Wooden full-rigged ship Urania, built Chepstow 1834
467 tons, owned Horsefall, Liverpool.
Voyage Liverpool to Sydney, NSW, with around 250 emigrants, Captain Ogilvy[also Ogilby].
October 7 1841, driven aground on West Hoyle Bank at night
All passengers and crew [277] saved by Hoylake and Point of Ayr life-boats and other local boats.
One man from Point of Ayr lifeboat lost.
Vessel broke up, some 2000 blankets salvaged and offered for sale.

The Scotsman - Saturday 16 October 1841
  LOSS OF THE EMIGRANT SHIP URANIA - MIRACULOUS PRESERVATION OF THE PASSENGERS AND CREW. For the following particulars of the loss of this vessel, we are indebted to Mr Wyllie, the intelligent surgeon of the ship:
 The Urania left the Mersey on Thursday afternoon, a little before three pm with a very forbidden[sic] sky. We had 248 emigrants[other accounts say 208] on board, besides passengers and crew. The wind blew fresher as the night came on and at half-past eleven pm, the ship struck on an extensive sand-bank (the West Hoyle) and drifted over the bank for about three miles, striking the ground heavily. As the sea was making very high, the ship threatened every minute to break up. We had five feet water in the hold, our boats stove, and no human assistance at hand, being six or eight miles from land. Providentially the ship grounded about four am, and in this condition remained until morning, when the poor emigrants were taken on shore first, and then the crew, in the life-boat. I am happy to say that no lives were lost and this is the more surprising, considering the number of children who were exposed to the fury of a stormy night, under the most alarming circumstances. I am glad to be able to say that I escaped unhurt, and have saved the greater part of my effects.

Chester Courant - Tuesday 26 October 1841
  WRECK of an outward bound Ship, URANIA. On Thursday morning, 7th inst, the Ship Urania went out of port for New South Wales, with 276 emigrants on board, and at about 11 p.m. (the pilot having left her) she struck on the West Hoyle Bank; owing to the darkness of the night, she was not observed until day-break the following morning, at which time a most tremendous wind was blowing from the N.E. with heavy rain, which continued until eight o'clock, when the weather partially cleared up. Mr. Sherwood, the superior Officer of the Customs at Hoylake, immediately sent out the life-boat to render assistance, giving directions to the captain of the boat to hoist the flag as soon as he got alongside, should he require more assistance. As soon as the vessel reached the Urania, the signal was given, and Mr. Sherwood lost not a moment in manning four fishing boats, accompanying them in his own large boarding boat. By the most persevering and sure-mitted[sic] exertions, the whole of the passengers and crew were, by half-past four p.m., safely landed at Hoylake, without the least accident occurring to any individual...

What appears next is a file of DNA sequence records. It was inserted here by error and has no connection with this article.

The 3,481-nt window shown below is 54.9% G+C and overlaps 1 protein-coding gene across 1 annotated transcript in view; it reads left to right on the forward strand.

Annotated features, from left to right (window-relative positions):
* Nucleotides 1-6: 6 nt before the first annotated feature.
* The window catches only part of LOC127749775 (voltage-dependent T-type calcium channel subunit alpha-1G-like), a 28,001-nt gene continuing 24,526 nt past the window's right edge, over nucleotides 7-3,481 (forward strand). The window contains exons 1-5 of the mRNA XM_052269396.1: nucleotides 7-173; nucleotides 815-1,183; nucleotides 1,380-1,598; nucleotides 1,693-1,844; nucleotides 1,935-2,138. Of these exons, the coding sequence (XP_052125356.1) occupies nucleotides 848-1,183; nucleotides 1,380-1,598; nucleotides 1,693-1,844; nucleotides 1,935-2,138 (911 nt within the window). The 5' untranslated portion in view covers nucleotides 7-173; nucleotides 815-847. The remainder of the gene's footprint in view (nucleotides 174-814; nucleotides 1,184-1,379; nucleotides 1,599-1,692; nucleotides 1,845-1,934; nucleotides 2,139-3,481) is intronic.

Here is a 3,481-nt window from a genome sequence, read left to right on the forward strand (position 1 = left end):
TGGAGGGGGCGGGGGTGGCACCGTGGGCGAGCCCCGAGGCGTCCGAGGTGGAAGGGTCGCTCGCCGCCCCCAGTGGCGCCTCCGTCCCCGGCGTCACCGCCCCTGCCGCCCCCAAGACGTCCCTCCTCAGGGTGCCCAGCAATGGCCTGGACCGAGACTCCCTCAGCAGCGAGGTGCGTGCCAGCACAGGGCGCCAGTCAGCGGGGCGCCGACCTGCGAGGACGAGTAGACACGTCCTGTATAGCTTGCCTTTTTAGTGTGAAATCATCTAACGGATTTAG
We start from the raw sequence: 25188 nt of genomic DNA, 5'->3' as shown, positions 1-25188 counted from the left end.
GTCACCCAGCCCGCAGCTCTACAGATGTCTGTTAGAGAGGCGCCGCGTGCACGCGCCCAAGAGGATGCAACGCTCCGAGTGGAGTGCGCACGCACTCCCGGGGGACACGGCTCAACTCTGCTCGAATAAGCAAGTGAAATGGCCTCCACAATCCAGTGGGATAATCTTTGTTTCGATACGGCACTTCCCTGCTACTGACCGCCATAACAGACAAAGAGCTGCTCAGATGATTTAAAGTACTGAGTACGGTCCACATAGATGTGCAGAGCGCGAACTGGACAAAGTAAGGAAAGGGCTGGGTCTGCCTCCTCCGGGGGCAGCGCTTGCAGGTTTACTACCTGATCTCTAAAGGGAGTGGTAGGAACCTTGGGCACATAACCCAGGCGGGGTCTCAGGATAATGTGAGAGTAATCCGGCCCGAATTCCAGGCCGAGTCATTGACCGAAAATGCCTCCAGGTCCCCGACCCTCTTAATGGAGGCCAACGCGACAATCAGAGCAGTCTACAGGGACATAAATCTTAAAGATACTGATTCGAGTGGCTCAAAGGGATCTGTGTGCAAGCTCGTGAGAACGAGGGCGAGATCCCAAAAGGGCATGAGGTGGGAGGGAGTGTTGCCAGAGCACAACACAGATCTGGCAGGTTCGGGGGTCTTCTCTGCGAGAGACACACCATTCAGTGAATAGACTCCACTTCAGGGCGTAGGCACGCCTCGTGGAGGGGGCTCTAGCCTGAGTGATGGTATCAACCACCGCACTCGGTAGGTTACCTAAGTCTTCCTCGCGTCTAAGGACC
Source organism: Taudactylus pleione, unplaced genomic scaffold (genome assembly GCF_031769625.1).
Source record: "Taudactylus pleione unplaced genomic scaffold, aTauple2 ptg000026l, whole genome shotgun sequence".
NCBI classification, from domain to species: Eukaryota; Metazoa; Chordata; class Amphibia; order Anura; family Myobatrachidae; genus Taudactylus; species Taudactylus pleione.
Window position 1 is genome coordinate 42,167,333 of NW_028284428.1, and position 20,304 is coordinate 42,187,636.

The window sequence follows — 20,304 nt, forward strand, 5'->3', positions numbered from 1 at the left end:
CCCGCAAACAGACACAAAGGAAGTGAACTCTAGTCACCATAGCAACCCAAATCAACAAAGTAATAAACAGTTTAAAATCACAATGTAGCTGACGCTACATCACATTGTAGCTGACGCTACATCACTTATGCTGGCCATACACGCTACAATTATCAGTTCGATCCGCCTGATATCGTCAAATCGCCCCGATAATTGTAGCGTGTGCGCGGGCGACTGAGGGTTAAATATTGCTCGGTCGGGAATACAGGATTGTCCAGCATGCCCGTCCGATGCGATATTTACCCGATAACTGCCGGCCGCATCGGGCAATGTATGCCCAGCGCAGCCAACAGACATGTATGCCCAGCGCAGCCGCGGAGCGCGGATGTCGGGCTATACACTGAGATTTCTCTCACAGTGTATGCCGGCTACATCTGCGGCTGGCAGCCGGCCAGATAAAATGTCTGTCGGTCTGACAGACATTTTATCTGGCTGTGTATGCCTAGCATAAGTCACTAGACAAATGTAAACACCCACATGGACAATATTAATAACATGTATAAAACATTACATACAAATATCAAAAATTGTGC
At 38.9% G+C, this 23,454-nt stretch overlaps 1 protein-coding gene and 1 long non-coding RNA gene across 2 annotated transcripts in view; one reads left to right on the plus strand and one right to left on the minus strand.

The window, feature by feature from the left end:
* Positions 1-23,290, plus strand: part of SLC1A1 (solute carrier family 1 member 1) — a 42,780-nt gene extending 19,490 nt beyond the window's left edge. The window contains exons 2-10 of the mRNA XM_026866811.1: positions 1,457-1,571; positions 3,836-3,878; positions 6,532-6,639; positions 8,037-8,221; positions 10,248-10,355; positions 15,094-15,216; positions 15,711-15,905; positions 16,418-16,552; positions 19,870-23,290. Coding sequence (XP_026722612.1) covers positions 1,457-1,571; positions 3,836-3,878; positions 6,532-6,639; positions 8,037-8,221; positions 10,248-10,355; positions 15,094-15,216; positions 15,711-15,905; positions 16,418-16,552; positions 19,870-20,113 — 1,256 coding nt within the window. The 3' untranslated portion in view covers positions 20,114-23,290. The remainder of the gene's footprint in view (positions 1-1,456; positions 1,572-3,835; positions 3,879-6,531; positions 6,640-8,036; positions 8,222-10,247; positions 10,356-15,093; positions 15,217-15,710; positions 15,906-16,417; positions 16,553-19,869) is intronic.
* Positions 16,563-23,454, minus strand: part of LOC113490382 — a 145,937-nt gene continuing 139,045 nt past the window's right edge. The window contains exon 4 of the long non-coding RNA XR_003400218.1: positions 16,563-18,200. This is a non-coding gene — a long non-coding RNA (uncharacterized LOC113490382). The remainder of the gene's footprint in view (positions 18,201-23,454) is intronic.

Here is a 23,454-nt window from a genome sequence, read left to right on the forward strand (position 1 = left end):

Liverpool Standard and General Commercial Advertiser - Friday 15 October 1841
  Reports from the Marine Surveyor, and the keepers of the Point of Ayr and Hoylake life-boats, were read, detailing the circumstances of the loss of the Urania, on the 7th instant, as described in the Standard. Great praise was given to the conduct of the crews. The total number of persons saved was 277. The reports were ordered to be entered on the books.

Shipping and Mercantile Gazette - Friday 15 October 1841
  MOSTYN Oct. 13: We reported in our paper yesterday the loss of the Urania. The following is the report as by our correspondent:
  Robert Beck, life-boat man, Point of Ayr, informs us that the ship Urania, from Liverpool for Sydney N.S.W. went on the West Hoyle Bank night of the 7th inst. She had 280 emigrant passengers on board whose lives were all providentially saved by the life-boats stationed in the neighbourhood but we are sorry to learn that their little alls[sic] were totally lost. We are also sorry to state that the mate of Robert Beck's life-boat was knocked overboard by the boom of life-boat, and was drowned. The ship was a total wreck, but it is said a few articles will be saved. Another vessel is being got ready to take the unfortunate passengers on to their destination.

Liverpool Standard and General Commercial Advertiser - Friday 03 December 1841
  The Dock Committee [who paid for the lifeboat service] in a meeting in December 1841 stated: The widow of a man belonging to the Point of Ayr lifeboat, who had been unfortunately drowned whilst going to a wreck, was presented with £10.